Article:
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The problem with air pollution in India

Liam Bates, co-founder of air-monitoring technology start-up Kaiterra speaks to Lounge on purifiers, masks and understanding pollution

Liam Bates, co-founder of Beijing-based air-monitoring technology start-up Kaiterra. Photo: Priyanka Parashar/Mint
Liam Bates, co-founder of Beijing-based air-monitoring technology start-up Kaiterra. Photo: Priyanka Parashar/Mint

According to the World Health Organization, air pollution causes seven million deaths annually across the world. Of this, 3.8 million deaths are caused by household or indoor air pollution. The statistics are pretty grim—a majority of the world’s population breathes polluted air all the time. If you think these statistics don’t apply to you, Liam Bates would like to disabuse you of the notion. The co-founder of Beijing-based air-monitoring technology start-up Kaiterra was in Delhi, a city often in the news for its hazardous pollution levels, for an event earlier this month. “Pollution is hard to detect, especially when the sky is blue like today," he jokes before turning his attention to indoor air pollution. “You hear statistics like breathing polluted air for an hour is like smoking 200 cigarettes. And then you realize that the time you spent sleeping was equal to smoking 100 cigarettes." Bates spoke to Lounge about the importance of air monitoring and the state of air in India. Edited excerpts:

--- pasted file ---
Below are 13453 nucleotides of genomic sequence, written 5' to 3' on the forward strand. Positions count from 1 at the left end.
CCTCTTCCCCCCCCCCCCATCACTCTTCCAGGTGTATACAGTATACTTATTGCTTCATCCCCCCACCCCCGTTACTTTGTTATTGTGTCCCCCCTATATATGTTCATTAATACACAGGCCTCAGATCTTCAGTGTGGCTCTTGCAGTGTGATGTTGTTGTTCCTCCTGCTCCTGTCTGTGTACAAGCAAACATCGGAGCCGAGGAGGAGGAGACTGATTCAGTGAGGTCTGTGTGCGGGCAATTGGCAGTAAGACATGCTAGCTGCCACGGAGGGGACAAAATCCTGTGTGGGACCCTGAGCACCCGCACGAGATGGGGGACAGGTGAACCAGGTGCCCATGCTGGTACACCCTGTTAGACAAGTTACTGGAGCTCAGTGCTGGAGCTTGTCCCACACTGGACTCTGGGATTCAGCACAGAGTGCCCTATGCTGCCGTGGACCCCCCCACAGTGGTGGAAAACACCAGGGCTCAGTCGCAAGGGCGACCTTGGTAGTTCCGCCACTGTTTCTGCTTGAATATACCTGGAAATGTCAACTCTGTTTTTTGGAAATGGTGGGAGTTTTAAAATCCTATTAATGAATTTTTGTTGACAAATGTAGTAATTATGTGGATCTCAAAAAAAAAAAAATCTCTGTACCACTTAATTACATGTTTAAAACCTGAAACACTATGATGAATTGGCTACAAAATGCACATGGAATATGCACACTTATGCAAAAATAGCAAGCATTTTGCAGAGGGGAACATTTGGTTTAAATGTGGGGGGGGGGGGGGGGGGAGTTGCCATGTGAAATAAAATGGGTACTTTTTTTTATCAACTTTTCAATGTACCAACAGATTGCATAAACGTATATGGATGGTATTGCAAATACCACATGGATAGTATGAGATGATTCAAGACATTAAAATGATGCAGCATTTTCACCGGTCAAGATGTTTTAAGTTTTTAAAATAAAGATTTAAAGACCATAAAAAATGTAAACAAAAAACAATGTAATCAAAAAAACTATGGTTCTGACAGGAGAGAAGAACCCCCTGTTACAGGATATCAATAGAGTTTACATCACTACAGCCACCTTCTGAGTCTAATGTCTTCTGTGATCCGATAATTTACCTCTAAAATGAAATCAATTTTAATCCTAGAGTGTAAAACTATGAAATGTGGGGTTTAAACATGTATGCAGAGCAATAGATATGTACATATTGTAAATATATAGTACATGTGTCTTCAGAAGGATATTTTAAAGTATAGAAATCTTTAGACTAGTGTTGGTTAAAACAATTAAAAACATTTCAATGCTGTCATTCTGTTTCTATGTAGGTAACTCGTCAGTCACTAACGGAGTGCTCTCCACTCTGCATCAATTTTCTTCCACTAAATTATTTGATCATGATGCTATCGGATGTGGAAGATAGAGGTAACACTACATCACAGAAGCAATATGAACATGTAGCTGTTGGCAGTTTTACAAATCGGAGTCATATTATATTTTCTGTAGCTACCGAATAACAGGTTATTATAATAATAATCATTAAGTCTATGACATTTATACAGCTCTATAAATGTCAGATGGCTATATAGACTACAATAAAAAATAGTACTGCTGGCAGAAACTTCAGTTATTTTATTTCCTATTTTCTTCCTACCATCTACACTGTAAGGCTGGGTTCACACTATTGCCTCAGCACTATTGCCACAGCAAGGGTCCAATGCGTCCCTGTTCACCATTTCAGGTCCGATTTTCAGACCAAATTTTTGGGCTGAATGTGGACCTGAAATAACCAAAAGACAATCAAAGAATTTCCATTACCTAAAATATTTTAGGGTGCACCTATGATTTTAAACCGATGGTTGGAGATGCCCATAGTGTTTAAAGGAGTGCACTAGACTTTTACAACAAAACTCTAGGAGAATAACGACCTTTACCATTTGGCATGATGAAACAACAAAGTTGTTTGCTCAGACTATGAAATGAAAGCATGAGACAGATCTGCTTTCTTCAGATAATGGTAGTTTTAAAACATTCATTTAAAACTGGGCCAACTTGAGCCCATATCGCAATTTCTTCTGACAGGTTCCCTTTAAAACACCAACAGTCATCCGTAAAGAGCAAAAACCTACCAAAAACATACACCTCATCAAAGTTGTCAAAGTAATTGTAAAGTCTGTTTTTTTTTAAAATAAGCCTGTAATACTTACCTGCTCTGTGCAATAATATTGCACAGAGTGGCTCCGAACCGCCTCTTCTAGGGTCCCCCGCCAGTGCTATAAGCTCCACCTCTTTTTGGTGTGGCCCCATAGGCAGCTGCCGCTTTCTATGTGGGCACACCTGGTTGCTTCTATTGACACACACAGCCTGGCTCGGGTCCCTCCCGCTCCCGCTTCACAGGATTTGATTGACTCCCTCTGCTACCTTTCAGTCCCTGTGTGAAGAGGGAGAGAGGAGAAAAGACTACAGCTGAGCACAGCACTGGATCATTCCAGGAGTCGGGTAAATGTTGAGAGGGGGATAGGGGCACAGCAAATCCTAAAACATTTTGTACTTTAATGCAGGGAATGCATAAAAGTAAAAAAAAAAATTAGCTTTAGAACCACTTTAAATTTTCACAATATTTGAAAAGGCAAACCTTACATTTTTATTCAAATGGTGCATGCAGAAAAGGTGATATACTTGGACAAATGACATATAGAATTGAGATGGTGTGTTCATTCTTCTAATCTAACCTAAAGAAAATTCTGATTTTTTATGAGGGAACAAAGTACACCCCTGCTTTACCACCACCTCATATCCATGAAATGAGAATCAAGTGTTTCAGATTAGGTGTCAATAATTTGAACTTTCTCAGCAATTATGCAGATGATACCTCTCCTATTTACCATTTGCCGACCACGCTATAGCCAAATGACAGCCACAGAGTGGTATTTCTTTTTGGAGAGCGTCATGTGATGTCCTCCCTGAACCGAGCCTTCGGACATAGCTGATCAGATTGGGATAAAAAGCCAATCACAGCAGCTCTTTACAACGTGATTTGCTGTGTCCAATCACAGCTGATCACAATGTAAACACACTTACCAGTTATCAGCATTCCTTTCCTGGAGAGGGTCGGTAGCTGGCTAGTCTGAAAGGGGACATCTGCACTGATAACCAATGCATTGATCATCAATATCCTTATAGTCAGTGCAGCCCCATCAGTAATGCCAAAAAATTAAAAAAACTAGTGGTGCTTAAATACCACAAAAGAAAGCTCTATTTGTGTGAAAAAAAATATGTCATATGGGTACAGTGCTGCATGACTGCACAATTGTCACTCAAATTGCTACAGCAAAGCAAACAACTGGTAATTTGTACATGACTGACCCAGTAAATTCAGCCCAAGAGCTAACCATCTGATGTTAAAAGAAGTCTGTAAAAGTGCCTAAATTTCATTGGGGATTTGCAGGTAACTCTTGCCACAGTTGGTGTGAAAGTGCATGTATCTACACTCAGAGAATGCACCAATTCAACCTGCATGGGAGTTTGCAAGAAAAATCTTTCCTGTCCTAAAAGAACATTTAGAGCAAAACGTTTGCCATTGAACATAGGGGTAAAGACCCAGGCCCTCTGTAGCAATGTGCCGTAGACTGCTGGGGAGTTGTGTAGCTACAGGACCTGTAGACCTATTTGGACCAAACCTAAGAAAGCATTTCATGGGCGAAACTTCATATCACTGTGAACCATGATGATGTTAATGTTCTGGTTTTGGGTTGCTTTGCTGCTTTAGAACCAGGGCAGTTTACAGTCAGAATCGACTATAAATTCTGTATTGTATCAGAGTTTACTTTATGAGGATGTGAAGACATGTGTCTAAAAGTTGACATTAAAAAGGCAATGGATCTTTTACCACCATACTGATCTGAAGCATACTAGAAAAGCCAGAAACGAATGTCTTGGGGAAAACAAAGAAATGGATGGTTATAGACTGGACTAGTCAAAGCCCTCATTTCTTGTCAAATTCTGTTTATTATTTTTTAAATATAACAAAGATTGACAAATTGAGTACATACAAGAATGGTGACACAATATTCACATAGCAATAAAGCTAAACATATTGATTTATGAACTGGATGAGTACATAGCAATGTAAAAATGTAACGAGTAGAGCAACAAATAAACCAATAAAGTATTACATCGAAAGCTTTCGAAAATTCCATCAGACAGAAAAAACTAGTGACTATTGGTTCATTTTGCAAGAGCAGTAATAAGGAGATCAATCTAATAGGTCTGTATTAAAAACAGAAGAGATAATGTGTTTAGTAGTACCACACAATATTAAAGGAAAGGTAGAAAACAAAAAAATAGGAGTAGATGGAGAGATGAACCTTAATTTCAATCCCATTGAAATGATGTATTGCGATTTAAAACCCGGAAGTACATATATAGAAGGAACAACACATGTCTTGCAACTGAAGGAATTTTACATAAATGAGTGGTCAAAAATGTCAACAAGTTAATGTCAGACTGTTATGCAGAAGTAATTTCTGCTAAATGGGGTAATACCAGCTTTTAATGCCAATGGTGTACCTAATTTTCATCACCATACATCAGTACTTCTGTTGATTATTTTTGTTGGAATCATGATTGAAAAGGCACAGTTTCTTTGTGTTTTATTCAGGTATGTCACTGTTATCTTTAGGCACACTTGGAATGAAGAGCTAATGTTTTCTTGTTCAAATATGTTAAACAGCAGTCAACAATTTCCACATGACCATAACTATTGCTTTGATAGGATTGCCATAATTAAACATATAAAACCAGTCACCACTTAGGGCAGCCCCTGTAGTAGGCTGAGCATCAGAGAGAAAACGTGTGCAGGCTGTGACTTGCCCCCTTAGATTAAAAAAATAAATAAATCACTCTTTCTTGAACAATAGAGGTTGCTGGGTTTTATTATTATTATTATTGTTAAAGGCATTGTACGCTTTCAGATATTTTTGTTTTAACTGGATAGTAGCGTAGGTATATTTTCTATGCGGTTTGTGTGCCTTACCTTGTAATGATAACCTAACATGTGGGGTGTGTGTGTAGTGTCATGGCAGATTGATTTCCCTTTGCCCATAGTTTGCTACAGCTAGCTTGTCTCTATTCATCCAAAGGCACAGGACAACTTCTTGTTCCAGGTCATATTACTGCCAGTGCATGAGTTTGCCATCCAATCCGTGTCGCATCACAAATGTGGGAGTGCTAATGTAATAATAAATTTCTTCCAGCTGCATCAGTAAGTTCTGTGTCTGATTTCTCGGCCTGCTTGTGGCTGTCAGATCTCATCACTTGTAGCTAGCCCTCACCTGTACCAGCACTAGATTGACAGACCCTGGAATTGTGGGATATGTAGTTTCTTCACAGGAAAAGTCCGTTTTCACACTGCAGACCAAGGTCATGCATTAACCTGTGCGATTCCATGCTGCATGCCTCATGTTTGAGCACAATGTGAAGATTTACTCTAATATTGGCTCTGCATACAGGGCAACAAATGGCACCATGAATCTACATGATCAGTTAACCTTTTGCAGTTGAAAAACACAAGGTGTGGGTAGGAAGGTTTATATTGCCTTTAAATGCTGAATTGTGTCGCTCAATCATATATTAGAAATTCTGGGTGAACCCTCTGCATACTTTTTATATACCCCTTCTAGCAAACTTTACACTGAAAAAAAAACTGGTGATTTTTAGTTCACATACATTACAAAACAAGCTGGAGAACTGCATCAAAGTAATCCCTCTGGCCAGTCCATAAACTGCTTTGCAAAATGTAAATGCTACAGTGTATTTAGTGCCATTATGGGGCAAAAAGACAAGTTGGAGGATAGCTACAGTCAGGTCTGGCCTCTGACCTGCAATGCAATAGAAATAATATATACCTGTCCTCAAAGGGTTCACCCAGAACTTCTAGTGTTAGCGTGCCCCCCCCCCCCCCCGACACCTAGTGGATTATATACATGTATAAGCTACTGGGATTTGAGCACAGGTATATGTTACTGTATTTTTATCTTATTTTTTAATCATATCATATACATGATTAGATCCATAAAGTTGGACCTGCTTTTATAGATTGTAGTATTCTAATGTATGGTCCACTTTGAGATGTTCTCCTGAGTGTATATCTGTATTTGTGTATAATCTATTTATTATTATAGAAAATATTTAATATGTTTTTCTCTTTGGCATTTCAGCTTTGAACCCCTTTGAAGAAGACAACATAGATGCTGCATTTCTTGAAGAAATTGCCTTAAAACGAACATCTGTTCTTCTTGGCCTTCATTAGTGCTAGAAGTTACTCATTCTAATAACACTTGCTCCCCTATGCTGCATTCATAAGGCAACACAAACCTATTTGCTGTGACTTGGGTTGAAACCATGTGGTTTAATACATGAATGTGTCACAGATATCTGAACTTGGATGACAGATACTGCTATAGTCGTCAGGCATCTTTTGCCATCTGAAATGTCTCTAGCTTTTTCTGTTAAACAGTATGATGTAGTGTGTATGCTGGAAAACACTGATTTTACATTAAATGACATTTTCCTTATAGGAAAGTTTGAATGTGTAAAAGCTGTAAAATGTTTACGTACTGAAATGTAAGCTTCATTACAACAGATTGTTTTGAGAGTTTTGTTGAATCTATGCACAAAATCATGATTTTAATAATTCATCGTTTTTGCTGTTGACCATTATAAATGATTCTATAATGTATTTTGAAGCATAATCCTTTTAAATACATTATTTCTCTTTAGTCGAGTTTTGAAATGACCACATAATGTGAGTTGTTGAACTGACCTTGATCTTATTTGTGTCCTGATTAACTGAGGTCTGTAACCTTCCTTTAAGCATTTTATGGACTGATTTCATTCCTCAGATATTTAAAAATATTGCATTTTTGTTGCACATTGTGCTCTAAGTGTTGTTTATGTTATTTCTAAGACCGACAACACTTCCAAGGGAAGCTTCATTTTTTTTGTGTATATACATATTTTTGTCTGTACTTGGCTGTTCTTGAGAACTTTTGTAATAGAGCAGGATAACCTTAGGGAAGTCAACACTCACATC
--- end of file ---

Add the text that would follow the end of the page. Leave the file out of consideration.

What got you interested in air monitoring and how did you start the company?

I live in Beijing and a few years ago, it was a lot like (what) Delhi is now. It’s different there now but there was a lack of awareness about air pollution and it really started from wanting to understand the issue. I invested in air-monitoring equipment and I was shocked to realize that there wasn’t much of a difference in pollution level indoors and outside. The equipment was quite expensive and there weren’t too many options in the market then. So it really grew from a pain point—what on earth we were breathing and helping other people see it.

What kind of research and development went into developing your products?

Traditional air-monitoring equipment can be extremely expensive and bulky—you would have to call in a team of specialists to use the air-monitoring equipment. We had to try and bring down the price, miniaturize it and also make it look good. Our first product (prototype) was made in a paper cup, and we went from that to a plastic prototype, 3D printing and so forth. Laser Egg was a relatively affordable product, which also measured air accurately and now we have the Sensedge for bigger spaces. We want to make air monitoring more accessible.

India, especially Delhi, is always in the news for pollution levels. How difficult is the situation here?

Depending on the season, Delhi is unfortunately one of the most polluted places in the world. But there are many places that don’t measure air quality. Pakistan has only recently started publishing air quality data and many places in Africa don’t measure or publish any air quality information. Delhi is more like ‘one of the most polluted cities in the world that publish air quality information’.